By 2020, all SNSF-funded publications should be freely accessible after six months at the latest. In an open letter, the SNSF has asked leading publishers to shorten their embargo periods.
http://www.snf.ch/en/researchinFocus/newsroom/Pages/news-191211-embargo-periods-open-letter-to-publishers.aspx [PDF (German)]
Will it have an impact?
I was going to write the following:
Thank you for reviewing my manuscript and the useful suggestions. Just one thing, when you write that I refer to additional results in an appendix (“which by the way was not included”), please download the supplementary material I have provided… it addresses almost all of your concerns.
However, I’d have to take it all back: Let me blame the submission system used! You are doing a free service to the scientific community, and the journals should not make it hard to find supplementary material.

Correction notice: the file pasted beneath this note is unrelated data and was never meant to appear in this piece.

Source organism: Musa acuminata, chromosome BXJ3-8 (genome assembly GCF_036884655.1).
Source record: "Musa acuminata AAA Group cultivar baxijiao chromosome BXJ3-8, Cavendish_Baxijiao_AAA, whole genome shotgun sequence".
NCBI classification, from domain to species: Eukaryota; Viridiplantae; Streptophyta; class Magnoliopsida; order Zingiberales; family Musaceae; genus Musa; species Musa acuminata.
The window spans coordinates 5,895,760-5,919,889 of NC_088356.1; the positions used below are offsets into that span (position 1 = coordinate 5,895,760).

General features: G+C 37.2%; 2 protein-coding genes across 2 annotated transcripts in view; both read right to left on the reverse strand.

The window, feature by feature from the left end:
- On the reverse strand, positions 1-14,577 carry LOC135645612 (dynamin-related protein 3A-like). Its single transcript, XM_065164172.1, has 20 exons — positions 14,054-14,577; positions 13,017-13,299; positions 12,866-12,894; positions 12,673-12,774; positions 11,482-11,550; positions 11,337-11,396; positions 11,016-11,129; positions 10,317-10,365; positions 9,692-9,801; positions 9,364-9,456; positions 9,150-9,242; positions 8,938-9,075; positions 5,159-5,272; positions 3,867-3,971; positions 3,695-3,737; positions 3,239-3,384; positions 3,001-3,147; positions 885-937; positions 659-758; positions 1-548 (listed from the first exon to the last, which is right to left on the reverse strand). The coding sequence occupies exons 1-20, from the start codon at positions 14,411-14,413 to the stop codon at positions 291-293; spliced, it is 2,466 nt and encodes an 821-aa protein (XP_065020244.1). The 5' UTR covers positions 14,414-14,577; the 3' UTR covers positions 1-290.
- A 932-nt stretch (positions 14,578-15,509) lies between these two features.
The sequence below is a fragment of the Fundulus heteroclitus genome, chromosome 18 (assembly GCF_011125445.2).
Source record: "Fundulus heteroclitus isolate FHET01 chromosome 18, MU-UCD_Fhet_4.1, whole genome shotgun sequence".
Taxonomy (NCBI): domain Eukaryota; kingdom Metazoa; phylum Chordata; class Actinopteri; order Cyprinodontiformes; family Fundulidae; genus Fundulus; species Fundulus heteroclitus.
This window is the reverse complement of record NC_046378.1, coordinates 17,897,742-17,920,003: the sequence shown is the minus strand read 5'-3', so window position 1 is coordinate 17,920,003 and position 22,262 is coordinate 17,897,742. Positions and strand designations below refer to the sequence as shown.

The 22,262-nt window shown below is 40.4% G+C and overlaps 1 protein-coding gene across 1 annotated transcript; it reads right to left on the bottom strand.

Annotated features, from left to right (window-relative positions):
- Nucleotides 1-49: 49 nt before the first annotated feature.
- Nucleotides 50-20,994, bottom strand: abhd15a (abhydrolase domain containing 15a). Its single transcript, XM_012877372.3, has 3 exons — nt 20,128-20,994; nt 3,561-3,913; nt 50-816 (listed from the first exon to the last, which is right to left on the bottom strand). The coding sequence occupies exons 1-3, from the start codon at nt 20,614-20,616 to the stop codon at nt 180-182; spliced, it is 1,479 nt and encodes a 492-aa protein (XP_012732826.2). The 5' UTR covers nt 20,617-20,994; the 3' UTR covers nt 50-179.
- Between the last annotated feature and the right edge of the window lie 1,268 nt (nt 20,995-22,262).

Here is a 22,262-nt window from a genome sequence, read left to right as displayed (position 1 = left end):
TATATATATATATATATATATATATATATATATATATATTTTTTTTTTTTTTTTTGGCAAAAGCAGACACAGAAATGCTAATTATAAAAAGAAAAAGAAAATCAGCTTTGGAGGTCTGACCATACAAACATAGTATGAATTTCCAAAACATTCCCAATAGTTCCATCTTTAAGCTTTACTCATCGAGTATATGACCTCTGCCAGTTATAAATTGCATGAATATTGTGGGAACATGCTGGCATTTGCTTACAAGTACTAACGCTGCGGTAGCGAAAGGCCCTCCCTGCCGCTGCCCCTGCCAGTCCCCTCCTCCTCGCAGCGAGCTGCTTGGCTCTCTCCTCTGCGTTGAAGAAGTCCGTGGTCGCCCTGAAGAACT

I have previously included supplementary material as a ‘picture’ so that it comes attached to the manuscript you download, but was told off for not using the correct container. At least this time I will have unlimited space in the response letter to indicate that the supplementary material was already there… and next time I’ll probably ‘abuse’ the picture container again.
P.S. For another paper, the copy editor in India could not find the supplementary material — that’s scary.
Image: CC-by Mariya Chorna https://flic.kr/p/gJUpio
No, I don’t mean you should read your paper at a conference, that’s just too boring to listen to (so even if you have something interesting to say, we might not be paying attention). You should read your manuscript aloud before submitting it to a journal (or an abstract before you submit it to a conference). Reading aloud is quite useful to check the manuscript because doing so slows you down: you read it more carefully — and you might spot things you want to change.